Indulgences: The Cost- Benefit Analysis

Brace yourself- the holidays are coming! For most of us, it begins with Halloween and buckets and buckets of candies and other sweets, followed by the Thanksgiving gorging and then a month-plus of Christmas cookies, cakes, and candies and the alcohol-fest that is New Years.  It pretty much has us surrounded until 2018! For me, this Food Fest actually begins in September, when our community has a pastry filled food festival followed by another one between Halloween and Thanksgiving, so once fall gets here, I’m surrounded by food!

I hear a lot of people complaining about all the treats around them and how hard they are to resist.  I see a lot of posts about how family members keep bringing these temptations into the house and how they keep giving in; how the Halloween candy they bought at the beginning of the month has all been eaten; how they went out for coffee with friends and ended up drinking a ginormous sweet drink with a cookie or muffin or scone.  If only people stopped shoving food and treats at them! How can they resist!

I know I ate my fair share of pastries at the food festival in September, and no one put a gun to my head.  I decided to eat them, and my ‘rationale’ was that I wait all year for this festival.  Were they worth it? They were really really delicious and I enjoyed every bite, but as for being ‘worth it?’  That’s still up for debate!

Basically, this is what it comes down to with every food choice we make.  Some of them are more obvious than others: the hamburger combo or the roast turkey with veggies; the iced tea with sweetener or the regular sugar soda; the bowl of berries or the bowl of ice cream.  Which is going to be better for us?  Which will make us feel better about ourselves and will help us reach our goals? Yeah, those are the ground-ball kind of choices!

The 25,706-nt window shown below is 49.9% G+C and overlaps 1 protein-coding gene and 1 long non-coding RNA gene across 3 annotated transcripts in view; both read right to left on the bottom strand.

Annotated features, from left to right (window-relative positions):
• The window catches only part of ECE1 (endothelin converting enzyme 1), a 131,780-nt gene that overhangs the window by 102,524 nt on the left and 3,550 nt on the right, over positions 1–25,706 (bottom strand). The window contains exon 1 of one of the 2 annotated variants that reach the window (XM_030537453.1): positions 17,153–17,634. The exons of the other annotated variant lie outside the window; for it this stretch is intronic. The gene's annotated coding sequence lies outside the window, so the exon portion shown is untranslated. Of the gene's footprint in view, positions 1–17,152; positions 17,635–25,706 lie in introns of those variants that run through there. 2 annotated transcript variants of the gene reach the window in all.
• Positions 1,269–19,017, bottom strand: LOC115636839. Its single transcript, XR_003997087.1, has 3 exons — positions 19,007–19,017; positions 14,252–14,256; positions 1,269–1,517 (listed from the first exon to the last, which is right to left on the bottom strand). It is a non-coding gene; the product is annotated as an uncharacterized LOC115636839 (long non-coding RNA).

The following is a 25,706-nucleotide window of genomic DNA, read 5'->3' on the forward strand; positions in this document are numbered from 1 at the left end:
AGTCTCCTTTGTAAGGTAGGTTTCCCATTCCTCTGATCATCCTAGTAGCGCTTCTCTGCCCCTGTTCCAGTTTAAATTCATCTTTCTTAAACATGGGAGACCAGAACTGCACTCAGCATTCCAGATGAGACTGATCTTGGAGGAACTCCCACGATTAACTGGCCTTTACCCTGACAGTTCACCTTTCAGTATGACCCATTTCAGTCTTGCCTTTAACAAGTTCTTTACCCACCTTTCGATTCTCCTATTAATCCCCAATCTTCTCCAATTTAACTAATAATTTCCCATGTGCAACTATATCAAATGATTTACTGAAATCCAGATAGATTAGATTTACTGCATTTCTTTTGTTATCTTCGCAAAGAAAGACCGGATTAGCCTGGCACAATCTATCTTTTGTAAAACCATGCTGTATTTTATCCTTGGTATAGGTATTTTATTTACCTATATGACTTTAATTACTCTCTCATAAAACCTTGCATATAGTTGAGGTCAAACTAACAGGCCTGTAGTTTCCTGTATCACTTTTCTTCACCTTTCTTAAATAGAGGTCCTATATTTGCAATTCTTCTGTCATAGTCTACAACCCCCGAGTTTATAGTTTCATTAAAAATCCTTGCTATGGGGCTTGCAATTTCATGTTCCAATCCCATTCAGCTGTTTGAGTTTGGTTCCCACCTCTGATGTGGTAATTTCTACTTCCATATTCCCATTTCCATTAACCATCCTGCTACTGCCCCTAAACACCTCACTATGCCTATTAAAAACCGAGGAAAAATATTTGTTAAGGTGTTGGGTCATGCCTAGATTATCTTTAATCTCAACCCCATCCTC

The hard part comes with the ‘special’ foods, like the pastries we wait for each year, the bags of our favorite candies just lying around the house and the plates full of holiday cookies, etc.  It’s a holiday (Halloween, Thanksgiving, Christmas, whatever!) and it’s time to celebrate! Why not indulge? It’s only once a year! For most of us, it is only once a year, but the ‘season’ lasts for about three months! There’s a ‘holiday’ a month for the rest of the year and there are countless opportunities to indulge! It’s not the ‘one cookie’ or the ‘one holiday drink/ coffee’ that is going to be the problem: it’s the pattern of behavior it can create.

I’ve been eating healthier for a couple of years now, and this will be my third ‘healthy holiday season,’ but it still takes practice.  The first year was pretty much an unmitigated disaster: all the ‘holiday indulgences that come once a year’ set me back about three months.  It was beyond disheartening.  Last year was better: I was pickier and indulged less, but the treats still did damage and set me back about a month or so.  This year, I have already noticed that the food festival pastries, while really good, were not worth the setback they always bring with them.  I indulged less (only a certain variety of pastry) and I was rewarded for my discretion: only a minor delay.

Of course, the bulk of the holidays haven’t gotten here yet, but I have noticed that the treats that were always so appealing and irresistible still look and smell appealing, but when the choice presents itself (coffee with cream or pumpkiny coffee drink; cinnamon apple cake or no cake), it’s not as hard as it used to be.  After a couple of holiday seasons of indulging, for me the ‘treat’ isn’t worth the setback and disappointment.  Just dealing with the delay from the September food festival was frustrating enough: the delay and frustration aren’t worth the few moments of eating the pastry, no matter how delicious they might be!